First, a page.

Thursday, 22 May 2008, 06:35 GMT
Experts say Kurdistan's water crisis inevitable

Darbandikhan dam on Sirwan River in south of Suleimaniya. PRESS PHOTO

By Khidhr Domle
The Kurdish Globe

As neighboring dams go up, Kurdistan's water level goes down.

The lack of clean drinking water and the destructive policies of neighboring countries will ultimately lead to a major loss in agricultural lands and a drought in Kurdistan Region.

Experts say the water crisis in Kurdistan Region is imminent in spite of too-late efforts to build several dams in the region.

Aras Gharib Mustafa, senior engineer at the Kurdistan Regional Government's (KRG) Ministry of Water Resources and Dams, told The Kurdish Globe that the Gramyan area near the Iranian border is most affected by the drought, followed by the area west of Merga Sor district, and the outskirts of Erbil city.

Mustafa insists that now is the time to discuss and study the causes of drought and the diseases that can occur, such as cholera.

The Institute for War and Peace Reporting (IWPR) reported that around 400 patients were admitted with diarrhea and vomiting in April at Sulaimaniya General Hospital, a big leap from the 260 cases in March.

Cholera is a potentially deadly water-borne illness that causes severe diarrhea and dehydration. Children and the elderly are particularly vulnerable.

An outbreak in the region last year led to 2,000 infections and 24 deaths. Hardest hit was the northern city of Sulaimaniya, where 14 people died.

Health officials said a lack of clean drinking water and rising temperatures in the region could spark a similar epidemic this year. The former coupled with poor sanitation was to blame for last year's outbreak, which began in the province of Kirkuk and spread throughout Iraqi Kurdistan as well as Baghdad.

"People have a great deal of difficulty getting hold of clean drinking water in Sulaimaniya," said Sherko Abdullah, manager of the Sulaimaniya health department.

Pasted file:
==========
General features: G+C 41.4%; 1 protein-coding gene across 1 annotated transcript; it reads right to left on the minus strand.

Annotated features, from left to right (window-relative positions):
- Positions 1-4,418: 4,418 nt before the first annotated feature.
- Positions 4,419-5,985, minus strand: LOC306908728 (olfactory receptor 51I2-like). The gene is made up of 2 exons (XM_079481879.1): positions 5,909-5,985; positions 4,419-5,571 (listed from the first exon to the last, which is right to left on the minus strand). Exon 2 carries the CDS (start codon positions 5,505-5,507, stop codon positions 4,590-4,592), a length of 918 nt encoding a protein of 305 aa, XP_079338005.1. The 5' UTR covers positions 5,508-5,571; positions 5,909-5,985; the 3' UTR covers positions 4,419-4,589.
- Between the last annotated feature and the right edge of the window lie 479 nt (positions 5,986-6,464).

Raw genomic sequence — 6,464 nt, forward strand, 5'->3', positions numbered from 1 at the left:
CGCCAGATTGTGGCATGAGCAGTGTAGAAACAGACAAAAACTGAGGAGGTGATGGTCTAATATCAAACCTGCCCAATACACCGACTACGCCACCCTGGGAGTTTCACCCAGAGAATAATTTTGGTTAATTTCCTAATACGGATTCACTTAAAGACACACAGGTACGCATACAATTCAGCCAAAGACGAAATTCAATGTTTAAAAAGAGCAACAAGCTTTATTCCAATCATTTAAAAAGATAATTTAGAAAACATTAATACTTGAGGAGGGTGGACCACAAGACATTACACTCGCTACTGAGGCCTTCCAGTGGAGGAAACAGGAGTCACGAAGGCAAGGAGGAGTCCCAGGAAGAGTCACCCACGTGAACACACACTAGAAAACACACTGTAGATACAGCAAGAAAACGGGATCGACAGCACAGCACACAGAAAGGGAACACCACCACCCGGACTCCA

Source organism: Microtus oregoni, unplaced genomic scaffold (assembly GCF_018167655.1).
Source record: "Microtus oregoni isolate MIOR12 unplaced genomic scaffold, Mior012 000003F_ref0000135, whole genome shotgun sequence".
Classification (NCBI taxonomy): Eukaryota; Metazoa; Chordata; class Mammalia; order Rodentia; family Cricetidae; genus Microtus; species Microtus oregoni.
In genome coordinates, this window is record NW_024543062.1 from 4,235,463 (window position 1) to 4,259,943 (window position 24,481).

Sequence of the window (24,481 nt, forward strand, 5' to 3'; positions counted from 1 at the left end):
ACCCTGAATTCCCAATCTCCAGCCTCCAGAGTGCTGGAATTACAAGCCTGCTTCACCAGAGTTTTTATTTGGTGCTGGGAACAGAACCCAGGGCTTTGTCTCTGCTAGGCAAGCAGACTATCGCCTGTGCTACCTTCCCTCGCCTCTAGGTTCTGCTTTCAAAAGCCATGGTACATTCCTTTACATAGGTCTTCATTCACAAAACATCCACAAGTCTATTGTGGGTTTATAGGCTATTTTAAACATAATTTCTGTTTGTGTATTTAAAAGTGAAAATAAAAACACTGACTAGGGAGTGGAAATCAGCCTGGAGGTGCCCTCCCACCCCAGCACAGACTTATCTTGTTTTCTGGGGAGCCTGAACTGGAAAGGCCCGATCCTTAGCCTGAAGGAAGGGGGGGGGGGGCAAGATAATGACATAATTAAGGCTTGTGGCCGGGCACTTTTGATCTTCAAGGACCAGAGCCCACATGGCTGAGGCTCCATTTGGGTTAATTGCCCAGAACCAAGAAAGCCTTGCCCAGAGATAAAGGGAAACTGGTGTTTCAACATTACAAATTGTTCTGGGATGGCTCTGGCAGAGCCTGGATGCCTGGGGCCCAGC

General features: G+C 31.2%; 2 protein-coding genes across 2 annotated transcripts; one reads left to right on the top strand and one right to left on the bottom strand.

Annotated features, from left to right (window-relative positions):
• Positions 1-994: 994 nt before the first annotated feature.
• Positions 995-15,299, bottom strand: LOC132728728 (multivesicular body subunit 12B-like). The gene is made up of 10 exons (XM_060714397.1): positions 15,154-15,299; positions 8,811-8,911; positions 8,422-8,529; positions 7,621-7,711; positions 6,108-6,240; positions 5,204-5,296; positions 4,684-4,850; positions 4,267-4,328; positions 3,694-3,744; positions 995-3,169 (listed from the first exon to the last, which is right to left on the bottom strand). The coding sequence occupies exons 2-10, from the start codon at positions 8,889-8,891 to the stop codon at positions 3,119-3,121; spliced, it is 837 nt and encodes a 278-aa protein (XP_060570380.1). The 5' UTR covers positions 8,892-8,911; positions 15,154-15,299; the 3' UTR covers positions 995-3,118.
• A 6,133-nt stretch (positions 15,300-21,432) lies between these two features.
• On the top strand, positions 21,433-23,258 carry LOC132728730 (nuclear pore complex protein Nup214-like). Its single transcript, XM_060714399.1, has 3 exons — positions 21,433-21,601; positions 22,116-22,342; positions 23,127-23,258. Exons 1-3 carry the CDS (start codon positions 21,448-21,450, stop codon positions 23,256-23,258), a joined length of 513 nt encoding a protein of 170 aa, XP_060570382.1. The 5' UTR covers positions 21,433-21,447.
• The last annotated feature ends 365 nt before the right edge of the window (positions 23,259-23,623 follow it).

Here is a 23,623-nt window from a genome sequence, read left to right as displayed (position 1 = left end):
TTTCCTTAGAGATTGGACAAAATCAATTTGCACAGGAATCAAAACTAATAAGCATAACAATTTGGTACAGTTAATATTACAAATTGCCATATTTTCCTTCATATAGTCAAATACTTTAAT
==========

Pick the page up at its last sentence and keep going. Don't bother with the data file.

Abdullah noted that areas on the outskirts of the city often rely on wells in which cholera can fester, particularly in the warm climate.

Mustafa said the Ministry of Water Resources has taken several steps to solve the water crisis, including plans to build 102 small dams in the region, some of which are already under construction. The ministry has begun digging artesian water wells and warning farmers not to waste river water.

Turkey is building a number of huge dams on the Tigris and Euphrates rivers, which could lead to a significant loss of water to the agriculture sector in the region. Experts predict that Kurdistan will lose 40% of its agricultural lands, or about 700,000 hectares, and ultimately face a terrible water crisis.

Ramadan Hamza, a researcher at Duhok University in the geopolitics of water and dams, confirmed that neighboring countries' water policies of building dams on rivers that go through Kurdistan region are going to have a terrible effect here.

Iran is currently building a dam on the Alwand River that goes through Khanaqin district in Kurdistan Region. Khanaqin has already faced major losses in agriculture this month. Meanwhile, water levels in the Dukan, Derbandikhan, and Duhok dams decline daily.